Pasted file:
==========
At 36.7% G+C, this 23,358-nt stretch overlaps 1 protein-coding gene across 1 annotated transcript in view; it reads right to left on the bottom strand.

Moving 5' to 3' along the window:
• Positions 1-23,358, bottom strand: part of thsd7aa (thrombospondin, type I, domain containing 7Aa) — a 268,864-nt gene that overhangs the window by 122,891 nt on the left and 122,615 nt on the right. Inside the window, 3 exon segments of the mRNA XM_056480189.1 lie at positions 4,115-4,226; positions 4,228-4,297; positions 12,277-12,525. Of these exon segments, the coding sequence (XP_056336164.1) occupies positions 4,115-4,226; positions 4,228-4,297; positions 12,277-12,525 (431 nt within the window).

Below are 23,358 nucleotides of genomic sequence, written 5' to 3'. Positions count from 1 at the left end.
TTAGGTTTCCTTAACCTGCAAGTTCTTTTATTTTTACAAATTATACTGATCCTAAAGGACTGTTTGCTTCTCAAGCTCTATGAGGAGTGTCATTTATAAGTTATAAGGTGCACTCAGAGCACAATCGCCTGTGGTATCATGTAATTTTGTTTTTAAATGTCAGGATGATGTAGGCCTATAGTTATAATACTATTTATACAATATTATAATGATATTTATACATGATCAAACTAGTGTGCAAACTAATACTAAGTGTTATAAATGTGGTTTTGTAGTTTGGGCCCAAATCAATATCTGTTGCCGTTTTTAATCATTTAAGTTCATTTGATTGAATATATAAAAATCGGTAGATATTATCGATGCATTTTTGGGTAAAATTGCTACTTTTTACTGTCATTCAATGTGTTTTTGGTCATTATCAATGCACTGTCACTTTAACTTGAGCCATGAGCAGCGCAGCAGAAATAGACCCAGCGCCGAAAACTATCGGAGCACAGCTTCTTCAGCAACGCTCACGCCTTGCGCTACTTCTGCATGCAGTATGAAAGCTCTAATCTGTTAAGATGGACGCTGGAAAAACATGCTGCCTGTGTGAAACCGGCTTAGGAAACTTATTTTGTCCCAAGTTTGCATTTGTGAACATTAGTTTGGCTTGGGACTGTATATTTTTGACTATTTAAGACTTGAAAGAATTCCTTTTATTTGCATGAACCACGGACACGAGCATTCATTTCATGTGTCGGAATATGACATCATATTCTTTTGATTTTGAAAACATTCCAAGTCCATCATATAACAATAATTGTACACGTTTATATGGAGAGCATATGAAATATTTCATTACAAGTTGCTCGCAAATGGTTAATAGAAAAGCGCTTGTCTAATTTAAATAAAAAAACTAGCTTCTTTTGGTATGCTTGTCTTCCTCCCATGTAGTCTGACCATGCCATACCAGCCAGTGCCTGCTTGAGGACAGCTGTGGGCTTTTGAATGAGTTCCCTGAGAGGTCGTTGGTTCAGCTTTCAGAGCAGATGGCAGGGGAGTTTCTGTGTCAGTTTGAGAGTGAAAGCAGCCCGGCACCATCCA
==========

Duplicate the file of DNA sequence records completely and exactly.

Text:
At 36.7% G+C, this 23,358-nt stretch overlaps 1 protein-coding gene across 1 annotated transcript in view; it reads right to left on the bottom strand.

Moving 5' to 3' along the window:
• Positions 1-23,358, bottom strand: part of thsd7aa (thrombospondin, type I, domain containing 7Aa) — a 268,864-nt gene that overhangs the window by 122,891 nt on the left and 122,615 nt on the right. Inside the window, 3 exon segments of the mRNA XM_056480189.1 lie at positions 4,115-4,226; positions 4,228-4,297; positions 12,277-12,525. Of these exon segments, the coding sequence (XP_056336164.1) occupies positions 4,115-4,226; positions 4,228-4,297; positions 12,277-12,525 (431 nt within the window).

Below are 23,358 nucleotides of genomic sequence, written 5' to 3'. Positions count from 1 at the left end.
TTAGGTTTCCTTAACCTGCAAGTTCTTTTATTTTTACAAATTATACTGATCCTAAAGGACTGTTTGCTTCTCAAGCTCTATGAGGAGTGTCATTTATAAGTTATAAGGTGCACTCAGAGCACAATCGCCTGTGGTATCATGTAATTTTGTTTTTAAATGTCAGGATGATGTAGGCCTATAGTTATAATACTATTTATACAATATTATAATGATATTTATACATGATCAAACTAGTGTGCAAACTAATACTAAGTGTTATAAATGTGGTTTTGTAGTTTGGGCCCAAATCAATATCTGTTGCCGTTTTTAATCATTTAAGTTCATTTGATTGAATATATAAAAATCGGTAGATATTATCGATGCATTTTTGGGTAAAATTGCTACTTTTTACTGTCATTCAATGTGTTTTTGGTCATTATCAATGCACTGTCACTTTAACTTGAGCCATGAGCAGCGCAGCAGAAATAGACCCAGCGCCGAAAACTATCGGAGCACAGCTTCTTCAGCAACGCTCACGCCTTGCGCTACTTCTGCATGCAGTATGAAAGCTCTAATCTGTTAAGATGGACGCTGGAAAAACATGCTGCCTGTGTGAAACCGGCTTAGGAAACTTATTTTGTCCCAAGTTTGCATTTGTGAACATTAGTTTGGCTTGGGACTGTATATTTTTGACTATTTAAGACTTGAAAGAATTCCTTTTATTTGCATGAACCACGGACACGAGCATTCATTTCATGTGTCGGAATATGACATCATATTCTTTTGATTTTGAAAACATTCCAAGTCCATCATATAACAATAATTGTACACGTTTATATGGAGAGCATATGAAATATTTCATTACAAGTTGCTCGCAAATGGTTAATAGAAAAGCGCTTGTCTAATTTAAATAAAAAAACTAGCTTCTTTTGGTATGCTTGTCTTCCTCCCATGTAGTCTGACCATGCCATACCAGCCAGTGCCTGCTTGAGGACAGCTGTGGGCTTTTGAATGAGTTCCCTGAGAGGTCGTTGGTTCAGCTTTCAGAGCAGATGGCAGGGGAGTTTCTGTGTCAGTTTGAGAGTGAAAGCAGCCCGGCACCATCCA